Bryan Singer’s 2008 World War II film Valkyrie demanded a great deal from its audience. It told the tale of a group of plotters who were willing to risk their lives and commit treason against their fatherland to bring about the end of an unrepentantly evil regime. It told their story in the guise of a thriller, despite the film’s ending being a matter of historical record. And it asked us to root for this company of heroes even knowing that their plot would fail.

Quentin Tarantino’s latest outing, Inglourious Basterds, makes no such demands on the audience. He doesn’t strain or even test your historical knowledge. He simply asks you to live in his world for a while. And apart from the uniforms, World War II iconography, and an encyclopedic knowledge of 30s and 40s cinema, this film takes place largely in a fantasy world.

Lt. Aldo Raine (Brad Pitt) is the leader of the Basterds, a group of Jewish-American soldiers who will sneak behind enemy lines to kill (and scalp) as many Nazis as they can. The title and trailer would have us believe this is what the film is about, but this is not an origin story. The Basterds are merely a backdrop to a broader tale of revenge. As the Basterds plot to destroy the Nazi leadership, Shosanna (Mélanie Laurent), a French Jewish girl, bides her time incognito as the owner of a Parisian cinema, and plots revenge for the murder of her family at the hands of the SS. Also in the mix is Bridget von Hammersmark (Diane Kruger), a beautiful turncoat German film starlet, Fredrick Zoller (Daniel Brühl), a German sniper and war hero-cum-actor, and SS Colonel Hans Landa (Christoph Waltz), known colloquially as “The Jew Hunter”.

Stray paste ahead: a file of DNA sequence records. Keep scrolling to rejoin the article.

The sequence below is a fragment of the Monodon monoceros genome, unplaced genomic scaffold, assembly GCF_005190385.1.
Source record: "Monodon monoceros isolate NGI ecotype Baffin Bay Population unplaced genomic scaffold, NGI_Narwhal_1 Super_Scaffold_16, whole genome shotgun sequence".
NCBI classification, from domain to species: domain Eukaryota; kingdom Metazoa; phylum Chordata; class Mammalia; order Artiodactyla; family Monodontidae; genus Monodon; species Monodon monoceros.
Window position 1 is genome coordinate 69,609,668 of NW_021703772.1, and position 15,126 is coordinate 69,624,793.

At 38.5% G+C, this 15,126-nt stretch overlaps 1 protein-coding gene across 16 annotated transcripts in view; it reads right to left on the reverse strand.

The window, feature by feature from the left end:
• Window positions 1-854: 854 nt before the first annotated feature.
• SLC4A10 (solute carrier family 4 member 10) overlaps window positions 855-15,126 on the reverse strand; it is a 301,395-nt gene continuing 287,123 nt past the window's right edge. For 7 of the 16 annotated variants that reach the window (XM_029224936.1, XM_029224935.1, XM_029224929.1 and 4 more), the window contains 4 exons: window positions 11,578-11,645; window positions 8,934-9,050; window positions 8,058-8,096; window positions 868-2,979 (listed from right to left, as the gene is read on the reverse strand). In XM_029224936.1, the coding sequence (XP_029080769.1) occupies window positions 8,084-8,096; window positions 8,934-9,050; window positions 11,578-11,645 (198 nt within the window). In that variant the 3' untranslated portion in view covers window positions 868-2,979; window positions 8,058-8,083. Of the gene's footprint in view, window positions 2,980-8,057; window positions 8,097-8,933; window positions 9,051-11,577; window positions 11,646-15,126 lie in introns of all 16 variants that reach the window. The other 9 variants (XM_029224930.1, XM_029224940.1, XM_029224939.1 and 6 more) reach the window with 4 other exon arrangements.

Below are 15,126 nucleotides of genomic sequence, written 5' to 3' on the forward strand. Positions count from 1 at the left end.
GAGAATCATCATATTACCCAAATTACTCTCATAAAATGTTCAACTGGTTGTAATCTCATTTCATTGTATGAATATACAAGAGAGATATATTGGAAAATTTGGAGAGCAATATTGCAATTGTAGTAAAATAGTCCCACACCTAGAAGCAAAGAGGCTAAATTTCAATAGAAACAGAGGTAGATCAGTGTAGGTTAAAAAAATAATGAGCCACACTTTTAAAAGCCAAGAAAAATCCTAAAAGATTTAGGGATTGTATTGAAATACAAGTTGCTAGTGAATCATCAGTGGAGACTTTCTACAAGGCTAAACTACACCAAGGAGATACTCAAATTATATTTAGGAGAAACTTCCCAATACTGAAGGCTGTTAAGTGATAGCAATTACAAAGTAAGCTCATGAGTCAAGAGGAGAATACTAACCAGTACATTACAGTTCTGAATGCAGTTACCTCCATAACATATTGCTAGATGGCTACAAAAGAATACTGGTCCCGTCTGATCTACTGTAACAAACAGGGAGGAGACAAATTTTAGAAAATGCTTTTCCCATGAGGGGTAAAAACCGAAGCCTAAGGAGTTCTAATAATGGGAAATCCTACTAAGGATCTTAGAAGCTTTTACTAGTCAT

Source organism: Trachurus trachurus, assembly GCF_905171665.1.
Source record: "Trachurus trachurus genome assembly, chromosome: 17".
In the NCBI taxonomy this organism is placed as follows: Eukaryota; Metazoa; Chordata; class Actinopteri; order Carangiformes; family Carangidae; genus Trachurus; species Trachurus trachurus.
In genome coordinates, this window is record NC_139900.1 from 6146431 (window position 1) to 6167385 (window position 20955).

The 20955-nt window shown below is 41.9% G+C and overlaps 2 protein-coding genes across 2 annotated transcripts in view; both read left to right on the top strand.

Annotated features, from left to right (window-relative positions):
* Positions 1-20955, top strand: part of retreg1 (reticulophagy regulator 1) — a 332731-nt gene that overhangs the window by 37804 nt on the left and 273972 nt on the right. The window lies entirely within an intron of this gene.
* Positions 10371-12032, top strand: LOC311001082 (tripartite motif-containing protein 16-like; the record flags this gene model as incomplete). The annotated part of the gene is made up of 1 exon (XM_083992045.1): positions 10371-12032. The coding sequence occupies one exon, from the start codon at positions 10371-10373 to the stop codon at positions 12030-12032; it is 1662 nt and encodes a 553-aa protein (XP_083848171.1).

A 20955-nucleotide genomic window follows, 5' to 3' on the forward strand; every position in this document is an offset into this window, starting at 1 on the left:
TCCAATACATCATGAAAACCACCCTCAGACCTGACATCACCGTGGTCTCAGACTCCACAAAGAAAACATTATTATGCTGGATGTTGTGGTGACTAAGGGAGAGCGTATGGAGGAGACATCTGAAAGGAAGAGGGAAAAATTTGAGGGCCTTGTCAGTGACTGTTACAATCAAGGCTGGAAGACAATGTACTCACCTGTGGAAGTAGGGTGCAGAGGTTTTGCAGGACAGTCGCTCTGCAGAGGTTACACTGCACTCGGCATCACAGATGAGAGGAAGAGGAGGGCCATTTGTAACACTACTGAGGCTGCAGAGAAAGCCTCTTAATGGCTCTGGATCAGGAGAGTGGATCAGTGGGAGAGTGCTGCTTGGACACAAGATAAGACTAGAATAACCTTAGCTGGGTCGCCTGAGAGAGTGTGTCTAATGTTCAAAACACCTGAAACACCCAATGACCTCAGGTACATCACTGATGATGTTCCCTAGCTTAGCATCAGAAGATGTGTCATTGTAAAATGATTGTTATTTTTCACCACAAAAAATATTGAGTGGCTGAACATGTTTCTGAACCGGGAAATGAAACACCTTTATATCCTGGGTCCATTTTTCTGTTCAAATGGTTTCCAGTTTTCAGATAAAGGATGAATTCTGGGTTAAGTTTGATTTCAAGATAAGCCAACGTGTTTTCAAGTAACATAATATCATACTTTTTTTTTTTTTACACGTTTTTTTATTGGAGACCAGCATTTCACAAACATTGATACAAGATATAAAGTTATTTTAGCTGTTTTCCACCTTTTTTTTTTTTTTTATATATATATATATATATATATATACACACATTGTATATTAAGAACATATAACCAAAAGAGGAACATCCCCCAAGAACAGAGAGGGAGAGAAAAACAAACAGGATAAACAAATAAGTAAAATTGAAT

This is easily Tarantino’s most ambitious film. More than half of the dialogue is in subtitled French or German, and the labyrinthine plot is scarcely contained in the film’s 2 1/2 hour runtime. The film feels like a teaser for a much larger story, and yet we are still privy to enough brilliantly crafted character moments that it feels complete.

The finest acting in the film is that of Christoph Waltz as SS Colonel Landa. He somehow manages to combine an outwardly cheerful demeanor with such simmering, underlying menace that each of his scenes will have you on the edge of your seat. Tarantino’s strength has always been in crafting lengthy scenes of gradually increasing tension amid seemingly innocuous dialogue, in which the question is not whether the scene will end badly; the question is “how badly” and “for whom?”. Waltz’s performance works masterfully within this framework; whether interrogating a dairy farmer under suspicion for harboring Jews, or conversing over Parisian strudel with a potential enemy, Waltz’ every facial tic gradually reveals his true intentions, as he leads the conversation exactly where he wants it to go. He is one of Tarantino’s most complex and well-crafted characters, and Waltz plays the part immaculately.

Also noteworthy is Mélanie Laurent. Shosanna is a familiar character, seemingly drawn from the same well as The Bride from Kill Bill. Nonetheless, Laurent ably combines a quietly sorrowful demeanor with an unflinching desire for revenge. Denis Menochet gives a strong performance in an early interrogation scene, and Diane Kruger does a fine job as the fictitious German film starlet. If there’s one thing Cate Blanchett taught me as Katharine Hepburn in The Aviator , it’s that I’m seldom disappointed by actresses playing actresses.